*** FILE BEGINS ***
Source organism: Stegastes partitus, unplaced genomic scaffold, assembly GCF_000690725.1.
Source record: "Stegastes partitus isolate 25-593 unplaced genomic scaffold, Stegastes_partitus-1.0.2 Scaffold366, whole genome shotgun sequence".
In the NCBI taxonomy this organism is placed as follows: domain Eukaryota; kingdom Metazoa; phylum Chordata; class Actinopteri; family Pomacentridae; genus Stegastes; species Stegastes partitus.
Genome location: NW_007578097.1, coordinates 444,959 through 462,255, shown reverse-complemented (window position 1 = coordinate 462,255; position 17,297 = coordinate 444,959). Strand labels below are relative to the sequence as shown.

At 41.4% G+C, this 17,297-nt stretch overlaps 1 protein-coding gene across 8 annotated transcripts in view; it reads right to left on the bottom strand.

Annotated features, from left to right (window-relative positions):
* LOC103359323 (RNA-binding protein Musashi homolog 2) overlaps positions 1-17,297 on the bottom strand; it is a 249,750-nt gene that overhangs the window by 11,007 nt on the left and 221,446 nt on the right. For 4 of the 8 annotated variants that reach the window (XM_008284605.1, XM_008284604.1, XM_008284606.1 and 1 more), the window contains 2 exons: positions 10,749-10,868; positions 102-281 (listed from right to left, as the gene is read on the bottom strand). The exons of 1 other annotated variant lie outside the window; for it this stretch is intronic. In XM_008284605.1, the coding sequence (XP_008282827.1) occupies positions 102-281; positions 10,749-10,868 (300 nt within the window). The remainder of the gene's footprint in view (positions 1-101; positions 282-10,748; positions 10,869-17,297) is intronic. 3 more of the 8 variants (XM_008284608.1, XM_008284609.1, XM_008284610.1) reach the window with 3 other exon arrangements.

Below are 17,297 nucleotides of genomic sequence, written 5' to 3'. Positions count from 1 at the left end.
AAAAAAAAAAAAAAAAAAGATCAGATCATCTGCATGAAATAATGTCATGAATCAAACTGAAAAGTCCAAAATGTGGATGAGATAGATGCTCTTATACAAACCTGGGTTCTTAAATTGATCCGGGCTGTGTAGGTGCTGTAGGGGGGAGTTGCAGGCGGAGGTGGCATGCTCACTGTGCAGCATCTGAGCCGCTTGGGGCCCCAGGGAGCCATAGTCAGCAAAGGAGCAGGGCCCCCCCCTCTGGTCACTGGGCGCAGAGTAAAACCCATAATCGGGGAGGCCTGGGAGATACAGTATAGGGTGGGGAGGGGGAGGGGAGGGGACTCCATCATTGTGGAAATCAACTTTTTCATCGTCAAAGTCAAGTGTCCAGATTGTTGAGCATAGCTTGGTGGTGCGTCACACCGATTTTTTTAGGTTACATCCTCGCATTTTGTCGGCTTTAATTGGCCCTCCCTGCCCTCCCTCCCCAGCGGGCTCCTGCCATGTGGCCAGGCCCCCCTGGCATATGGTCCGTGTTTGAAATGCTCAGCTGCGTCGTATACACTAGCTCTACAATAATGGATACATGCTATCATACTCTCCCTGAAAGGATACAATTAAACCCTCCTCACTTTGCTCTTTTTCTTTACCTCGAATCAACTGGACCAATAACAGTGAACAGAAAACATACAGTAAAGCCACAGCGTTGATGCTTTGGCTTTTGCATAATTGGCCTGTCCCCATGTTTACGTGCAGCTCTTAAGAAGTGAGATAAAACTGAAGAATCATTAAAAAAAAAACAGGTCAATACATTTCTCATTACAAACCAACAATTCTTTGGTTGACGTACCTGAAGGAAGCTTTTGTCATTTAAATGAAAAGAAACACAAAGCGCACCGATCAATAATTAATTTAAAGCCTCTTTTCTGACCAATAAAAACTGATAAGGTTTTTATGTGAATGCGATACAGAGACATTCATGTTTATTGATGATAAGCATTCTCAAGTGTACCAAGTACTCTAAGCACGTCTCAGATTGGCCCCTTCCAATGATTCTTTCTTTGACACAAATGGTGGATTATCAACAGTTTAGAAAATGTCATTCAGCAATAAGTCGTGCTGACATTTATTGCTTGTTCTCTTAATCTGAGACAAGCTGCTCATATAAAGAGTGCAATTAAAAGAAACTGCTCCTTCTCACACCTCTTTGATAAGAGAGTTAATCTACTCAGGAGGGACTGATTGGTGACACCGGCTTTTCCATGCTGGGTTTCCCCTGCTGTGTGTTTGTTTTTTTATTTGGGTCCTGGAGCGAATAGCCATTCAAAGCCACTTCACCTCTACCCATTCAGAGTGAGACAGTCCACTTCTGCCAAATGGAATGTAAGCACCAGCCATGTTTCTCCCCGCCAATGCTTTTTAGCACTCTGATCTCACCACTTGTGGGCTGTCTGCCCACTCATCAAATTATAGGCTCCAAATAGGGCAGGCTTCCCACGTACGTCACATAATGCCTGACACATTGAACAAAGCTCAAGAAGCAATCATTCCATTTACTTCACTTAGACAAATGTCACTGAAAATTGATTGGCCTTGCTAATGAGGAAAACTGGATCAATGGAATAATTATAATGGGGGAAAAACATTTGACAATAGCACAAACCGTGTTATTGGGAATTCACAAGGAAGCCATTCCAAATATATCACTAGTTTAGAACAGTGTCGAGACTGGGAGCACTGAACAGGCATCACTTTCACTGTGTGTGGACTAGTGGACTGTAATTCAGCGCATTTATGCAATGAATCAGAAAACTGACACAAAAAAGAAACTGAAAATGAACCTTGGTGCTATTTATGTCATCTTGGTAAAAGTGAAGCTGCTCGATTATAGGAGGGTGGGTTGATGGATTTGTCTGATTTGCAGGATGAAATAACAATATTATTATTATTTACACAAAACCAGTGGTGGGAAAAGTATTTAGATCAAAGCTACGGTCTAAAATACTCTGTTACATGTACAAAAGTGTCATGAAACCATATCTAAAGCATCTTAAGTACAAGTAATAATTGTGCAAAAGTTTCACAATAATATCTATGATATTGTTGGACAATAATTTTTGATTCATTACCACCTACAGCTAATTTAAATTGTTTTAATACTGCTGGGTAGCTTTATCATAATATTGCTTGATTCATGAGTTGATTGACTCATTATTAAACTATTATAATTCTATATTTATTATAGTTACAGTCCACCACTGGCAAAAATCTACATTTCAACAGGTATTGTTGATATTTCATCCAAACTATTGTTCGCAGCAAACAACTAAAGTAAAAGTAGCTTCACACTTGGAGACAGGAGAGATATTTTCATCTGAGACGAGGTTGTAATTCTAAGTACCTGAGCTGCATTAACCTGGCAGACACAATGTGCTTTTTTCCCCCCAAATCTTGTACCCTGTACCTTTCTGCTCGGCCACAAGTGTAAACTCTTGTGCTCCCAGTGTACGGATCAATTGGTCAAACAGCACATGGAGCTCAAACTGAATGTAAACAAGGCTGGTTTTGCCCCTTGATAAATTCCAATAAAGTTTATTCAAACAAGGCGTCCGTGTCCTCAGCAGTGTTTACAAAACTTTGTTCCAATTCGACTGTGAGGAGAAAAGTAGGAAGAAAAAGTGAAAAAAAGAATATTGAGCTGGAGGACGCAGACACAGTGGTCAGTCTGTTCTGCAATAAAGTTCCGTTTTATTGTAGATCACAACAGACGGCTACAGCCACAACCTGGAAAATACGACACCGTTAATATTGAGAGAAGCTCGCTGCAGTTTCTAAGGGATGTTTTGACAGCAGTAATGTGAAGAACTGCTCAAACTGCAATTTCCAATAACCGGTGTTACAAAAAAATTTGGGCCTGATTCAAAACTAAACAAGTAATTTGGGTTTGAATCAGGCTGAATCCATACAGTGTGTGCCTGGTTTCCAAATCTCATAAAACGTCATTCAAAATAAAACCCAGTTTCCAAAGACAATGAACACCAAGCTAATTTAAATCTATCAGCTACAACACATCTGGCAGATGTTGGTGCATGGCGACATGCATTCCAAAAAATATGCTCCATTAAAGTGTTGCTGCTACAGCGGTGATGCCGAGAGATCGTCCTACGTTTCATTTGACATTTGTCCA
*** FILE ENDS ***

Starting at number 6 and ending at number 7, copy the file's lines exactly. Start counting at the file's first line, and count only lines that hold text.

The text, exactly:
Annotated features, from left to right (window-relative positions):
* LOC103359323 (RNA-binding protein Musashi homolog 2) overlaps positions 1-17,297 on the bottom strand; it is a 249,750-nt gene that overhangs the window by 11,007 nt on the left and 221,446 nt on the right. For 4 of the 8 annotated variants that reach the window (XM_008284605.1, XM_008284604.1, XM_008284606.1 and 1 more), the window contains 2 exons: positions 10,749-10,868; positions 102-281 (listed from right to left, as the gene is read on the bottom strand). The exons of 1 other annotated variant lie outside the window; for it this stretch is intronic. In XM_008284605.1, the coding sequence (XP_008282827.1) occupies positions 102-281; positions 10,749-10,868 (300 nt within the window). The remainder of the gene's footprint in view (positions 1-101; positions 282-10,748; positions 10,869-17,297) is intronic. 3 more of the 8 variants (XM_008284608.1, XM_008284609.1, XM_008284610.1) reach the window with 3 other exon arrangements.